An early afternoon gathering filled with tears and anger morphed into a second Saturday protest featuring optimism and a call to action.

Diverse crowds of several hundred people each gathered in downtown Minneapolis for two back-to-back protests calling for an end to police brutality and racism.

The first, the International Solidarity Day of Protest Against Police Terror, was organized by Black Lives Matter and other groups. It began at 1 p.m. outside the Hennepin County Government Center, with participants later marching to the barricaded First Precinct police headquarters at 19 N. 4th St. to denounce police in speeches and chants.

The second, on the plaza between U.S. Bank Stadium and the nearby light-rail station, sought to inspire the crowd to take action every day to stamp out inequity. Organizers promised fireworks and food trucks at the end of a march expected to wind down sometime after 9 p.m.

Protests have become daily occurrences in the Twin Cities, as well as nationwide and even globally, since George Floyd’s May 25 death under the knee of Minneapolis police officer Derek Chauvin, captured on video by a bystander.

At the first event, a peaceful, racially diverse crowd of 400 to 500 people, most of them young and most wearing masks, listened to speakers and chanted. Homemade signs carried now-familiar pleas — “No justice, no peace” and “I can’t breathe,” along with messages such as “Free-ish since 1865” and “Think about how many weren’t filmed.”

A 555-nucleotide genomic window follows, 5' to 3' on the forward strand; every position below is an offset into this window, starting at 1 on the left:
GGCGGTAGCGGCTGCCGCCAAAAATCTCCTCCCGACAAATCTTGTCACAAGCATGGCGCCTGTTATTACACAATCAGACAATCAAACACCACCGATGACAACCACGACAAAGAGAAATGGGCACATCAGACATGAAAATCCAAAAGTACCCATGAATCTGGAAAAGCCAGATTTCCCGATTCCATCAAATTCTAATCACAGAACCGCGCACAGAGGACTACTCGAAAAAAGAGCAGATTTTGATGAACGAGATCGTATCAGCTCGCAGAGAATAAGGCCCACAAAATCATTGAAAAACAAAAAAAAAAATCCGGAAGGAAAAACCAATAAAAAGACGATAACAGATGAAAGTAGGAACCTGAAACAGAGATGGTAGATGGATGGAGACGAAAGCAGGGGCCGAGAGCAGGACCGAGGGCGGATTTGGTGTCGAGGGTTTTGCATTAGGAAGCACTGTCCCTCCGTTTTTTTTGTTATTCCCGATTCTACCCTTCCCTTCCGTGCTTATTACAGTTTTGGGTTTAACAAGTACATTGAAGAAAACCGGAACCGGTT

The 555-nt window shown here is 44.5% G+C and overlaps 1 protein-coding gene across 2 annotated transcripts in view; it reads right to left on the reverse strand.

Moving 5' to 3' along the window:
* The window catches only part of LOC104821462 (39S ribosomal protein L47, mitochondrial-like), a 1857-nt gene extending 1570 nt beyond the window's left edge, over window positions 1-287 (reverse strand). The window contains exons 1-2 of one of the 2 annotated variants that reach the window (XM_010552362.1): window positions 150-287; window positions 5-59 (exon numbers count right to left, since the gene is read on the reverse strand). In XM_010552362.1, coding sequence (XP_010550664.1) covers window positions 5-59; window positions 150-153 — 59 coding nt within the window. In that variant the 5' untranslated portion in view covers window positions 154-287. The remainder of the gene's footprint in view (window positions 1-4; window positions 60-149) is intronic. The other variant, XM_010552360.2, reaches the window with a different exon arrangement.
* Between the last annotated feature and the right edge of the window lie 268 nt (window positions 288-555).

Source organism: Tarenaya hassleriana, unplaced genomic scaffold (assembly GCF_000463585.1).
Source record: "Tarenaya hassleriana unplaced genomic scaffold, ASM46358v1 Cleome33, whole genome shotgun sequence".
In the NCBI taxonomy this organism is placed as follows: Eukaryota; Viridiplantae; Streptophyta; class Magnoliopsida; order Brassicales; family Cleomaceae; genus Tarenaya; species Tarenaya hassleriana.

“I’m a young black girl born into a system in this world that is ... ” said speaker Hayat Kabeto of St. Paul, her voice breaking with emotion.

“We got your back!” the crowd chanted supportively.

“ ... that is nothing but built against me,” Kabeto said after a pause to gain her composure.

In school, she said, she was taught “I could be whatever I wanted — as long as the white man agreed.”

Speaker D.J. Hooker of Minneapolis, who was wearing a Spiderman suit, said he believes that systemic change must come from the local citizenry.

“All change starts at the local level,” he said.

The community most affected by police violence should control the plan to change the way public safety is handled, Hooker said.

Replacing some police with social workers, which some have suggested, wouldn’t necessarily end systemic racism, he said.

“Social workers also discriminate,” he said. “They’re another tool the system uses against people of color. ... Cops without guns, right?”

Touissant Morrison of Minneapolis told the crowd that his city “is one of the most racist in the country.” Racists in the South may wave Confederate flags, he said, but Minnesotans “have to look in their pockets, because there might be a Confederate flag in there.”

As a professional working in schools mediating disputes between students and teachers, Morrison said, he has seen students of color disciplined or labeled with behavioral disorders “because they talked back to their teacher.”

“Your rage is not a disorder,” he told the crowd. “It’s justified.”

Outside the First Precinct, emotions intensified, but the crowd stayed peaceful.

In front of the concrete barriers outside the headquarters, they shouted their opposition to police tactics and called for the immediate firing of controversial Minneapolis Police Federation president Bob Kroll.

At 4 p.m. near U.S. Bank Stadium, an event sponsored by the 10K Foundation also drew several hundred people.

Organizer Tyo Daniel was encouraged by the enthusiastic and multiracial crowd.

“I’m getting hope from this crowd. People are coming together and they understand that, you know, the hype is over, but they still want to make sure that we’re being heard and that their voices are heard,” he said.

He also urged the crowd to do more than protest.

“What they can do is to educate themselves, and use their voice, use their network, use their talents and their abilities and do something,” Daniel said. “Doing nothing is the problem. So many people are doing nothing.”

Like the earlier protesters, the second marched through downtown streets on the mild spring night, many singing songs with themes of freedom.